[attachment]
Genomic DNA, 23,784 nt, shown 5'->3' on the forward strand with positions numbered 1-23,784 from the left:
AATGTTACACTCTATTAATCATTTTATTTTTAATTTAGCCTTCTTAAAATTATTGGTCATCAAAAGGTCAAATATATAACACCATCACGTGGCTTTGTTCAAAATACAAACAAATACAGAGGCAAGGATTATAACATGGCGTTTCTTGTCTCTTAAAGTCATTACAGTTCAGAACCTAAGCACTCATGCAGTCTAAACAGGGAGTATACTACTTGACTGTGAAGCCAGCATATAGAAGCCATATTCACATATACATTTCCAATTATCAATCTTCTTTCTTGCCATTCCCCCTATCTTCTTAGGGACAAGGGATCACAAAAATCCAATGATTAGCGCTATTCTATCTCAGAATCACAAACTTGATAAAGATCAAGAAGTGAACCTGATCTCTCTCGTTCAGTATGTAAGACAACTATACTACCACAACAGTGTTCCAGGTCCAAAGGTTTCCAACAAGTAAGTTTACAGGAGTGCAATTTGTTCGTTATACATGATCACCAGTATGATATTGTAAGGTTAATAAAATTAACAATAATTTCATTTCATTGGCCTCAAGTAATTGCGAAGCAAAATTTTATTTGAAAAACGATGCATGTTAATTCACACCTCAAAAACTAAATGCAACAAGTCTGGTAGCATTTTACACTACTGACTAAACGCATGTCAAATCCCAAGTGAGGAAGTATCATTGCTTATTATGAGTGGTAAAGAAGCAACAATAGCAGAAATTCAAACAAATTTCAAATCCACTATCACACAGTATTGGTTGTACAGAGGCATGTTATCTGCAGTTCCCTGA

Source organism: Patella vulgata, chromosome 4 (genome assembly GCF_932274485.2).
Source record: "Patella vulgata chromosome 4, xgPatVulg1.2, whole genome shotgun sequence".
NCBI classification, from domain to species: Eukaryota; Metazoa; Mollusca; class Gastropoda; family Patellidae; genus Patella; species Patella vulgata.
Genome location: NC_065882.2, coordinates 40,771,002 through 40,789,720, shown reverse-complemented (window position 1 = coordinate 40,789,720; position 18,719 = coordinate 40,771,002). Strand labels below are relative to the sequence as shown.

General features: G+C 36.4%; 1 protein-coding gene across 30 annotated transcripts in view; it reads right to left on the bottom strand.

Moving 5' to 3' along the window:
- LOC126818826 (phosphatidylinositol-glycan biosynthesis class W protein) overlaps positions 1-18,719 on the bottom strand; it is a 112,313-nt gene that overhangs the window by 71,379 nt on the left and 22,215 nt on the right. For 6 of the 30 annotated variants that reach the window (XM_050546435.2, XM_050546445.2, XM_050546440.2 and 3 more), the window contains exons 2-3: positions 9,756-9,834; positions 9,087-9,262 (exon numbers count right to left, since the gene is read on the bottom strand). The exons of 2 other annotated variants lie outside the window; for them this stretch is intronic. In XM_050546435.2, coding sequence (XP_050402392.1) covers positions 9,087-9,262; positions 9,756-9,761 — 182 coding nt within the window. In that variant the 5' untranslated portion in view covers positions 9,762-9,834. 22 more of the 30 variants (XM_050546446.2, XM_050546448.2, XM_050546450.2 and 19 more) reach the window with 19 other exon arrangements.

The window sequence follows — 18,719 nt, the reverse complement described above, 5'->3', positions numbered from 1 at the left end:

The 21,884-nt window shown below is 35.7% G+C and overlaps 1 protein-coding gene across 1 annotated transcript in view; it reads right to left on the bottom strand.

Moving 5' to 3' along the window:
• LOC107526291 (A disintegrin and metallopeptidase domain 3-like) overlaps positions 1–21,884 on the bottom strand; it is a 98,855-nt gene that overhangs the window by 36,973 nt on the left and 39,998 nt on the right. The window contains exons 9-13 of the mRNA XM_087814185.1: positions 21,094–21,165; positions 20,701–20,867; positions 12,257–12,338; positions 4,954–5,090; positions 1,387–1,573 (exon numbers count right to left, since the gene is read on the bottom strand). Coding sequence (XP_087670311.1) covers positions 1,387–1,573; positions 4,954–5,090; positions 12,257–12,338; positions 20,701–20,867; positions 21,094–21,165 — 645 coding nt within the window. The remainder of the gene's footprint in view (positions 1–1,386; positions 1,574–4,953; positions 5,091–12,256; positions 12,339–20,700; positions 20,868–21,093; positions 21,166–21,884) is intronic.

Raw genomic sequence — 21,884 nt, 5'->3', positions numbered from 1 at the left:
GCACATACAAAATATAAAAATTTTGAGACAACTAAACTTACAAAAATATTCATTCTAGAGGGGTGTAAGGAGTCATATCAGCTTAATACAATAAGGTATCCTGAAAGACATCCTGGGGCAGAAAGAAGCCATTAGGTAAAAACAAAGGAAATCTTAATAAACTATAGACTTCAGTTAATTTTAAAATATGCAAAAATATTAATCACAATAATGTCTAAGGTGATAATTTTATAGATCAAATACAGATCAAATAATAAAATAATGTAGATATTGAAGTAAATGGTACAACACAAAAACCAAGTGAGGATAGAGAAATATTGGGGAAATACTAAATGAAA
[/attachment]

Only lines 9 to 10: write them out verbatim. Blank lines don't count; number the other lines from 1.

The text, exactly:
- LOC126818826 (phosphatidylinositol-glycan biosynthesis class W protein) overlaps positions 1-18,719 on the bottom strand; it is a 112,313-nt gene that overhangs the window by 71,379 nt on the left and 22,215 nt on the right. For 6 of the 30 annotated variants that reach the window (XM_050546435.2, XM_050546445.2, XM_050546440.2 and 3 more), the window contains exons 2-3: positions 9,756-9,834; positions 9,087-9,262 (exon numbers count right to left, since the gene is read on the bottom strand). The exons of 2 other annotated variants lie outside the window; for them this stretch is intronic. In XM_050546435.2, coding sequence (XP_050402392.1) covers positions 9,087-9,262; positions 9,756-9,761 — 182 coding nt within the window. In that variant the 5' untranslated portion in view covers positions 9,762-9,834. 22 more of the 30 variants (XM_050546446.2, XM_050546448.2, XM_050546450.2 and 19 more) reach the window with 19 other exon arrangements.

The window sequence follows — 18,719 nt, the reverse complement described above, 5'->3', positions numbered from 1 at the left end: